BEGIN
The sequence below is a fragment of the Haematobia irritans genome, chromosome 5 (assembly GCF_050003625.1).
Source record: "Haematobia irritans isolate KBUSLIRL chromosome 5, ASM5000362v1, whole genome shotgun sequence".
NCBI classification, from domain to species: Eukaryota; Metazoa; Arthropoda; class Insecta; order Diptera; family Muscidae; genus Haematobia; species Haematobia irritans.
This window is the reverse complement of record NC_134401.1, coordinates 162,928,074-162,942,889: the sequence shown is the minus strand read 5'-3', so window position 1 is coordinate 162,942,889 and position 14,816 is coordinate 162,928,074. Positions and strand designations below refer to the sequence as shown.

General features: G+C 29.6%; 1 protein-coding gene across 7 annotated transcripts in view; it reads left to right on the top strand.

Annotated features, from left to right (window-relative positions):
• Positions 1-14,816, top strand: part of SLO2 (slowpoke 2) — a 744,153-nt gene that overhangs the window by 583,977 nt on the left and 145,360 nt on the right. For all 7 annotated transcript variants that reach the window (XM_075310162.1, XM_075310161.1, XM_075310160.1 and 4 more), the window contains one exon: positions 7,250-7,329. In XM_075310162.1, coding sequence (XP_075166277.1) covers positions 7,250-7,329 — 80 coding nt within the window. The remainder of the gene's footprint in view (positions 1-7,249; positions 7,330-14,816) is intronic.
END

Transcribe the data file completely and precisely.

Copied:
The sequence below is a fragment of the Haematobia irritans genome, chromosome 5 (assembly GCF_050003625.1).
Source record: "Haematobia irritans isolate KBUSLIRL chromosome 5, ASM5000362v1, whole genome shotgun sequence".
NCBI classification, from domain to species: Eukaryota; Metazoa; Arthropoda; class Insecta; order Diptera; family Muscidae; genus Haematobia; species Haematobia irritans.
This window is the reverse complement of record NC_134401.1, coordinates 162,928,074-162,942,889: the sequence shown is the minus strand read 5'-3', so window position 1 is coordinate 162,942,889 and position 14,816 is coordinate 162,928,074. Positions and strand designations below refer to the sequence as shown.

General features: G+C 29.6%; 1 protein-coding gene across 7 annotated transcripts in view; it reads left to right on the top strand.

Annotated features, from left to right (window-relative positions):
• Positions 1-14,816, top strand: part of SLO2 (slowpoke 2) — a 744,153-nt gene that overhangs the window by 583,977 nt on the left and 145,360 nt on the right. For all 7 annotated transcript variants that reach the window (XM_075310162.1, XM_075310161.1, XM_075310160.1 and 4 more), the window contains one exon: positions 7,250-7,329. In XM_075310162.1, coding sequence (XP_075166277.1) covers positions 7,250-7,329 — 80 coding nt within the window. The remainder of the gene's footprint in view (positions 1-7,249; positions 7,330-14,816) is intronic.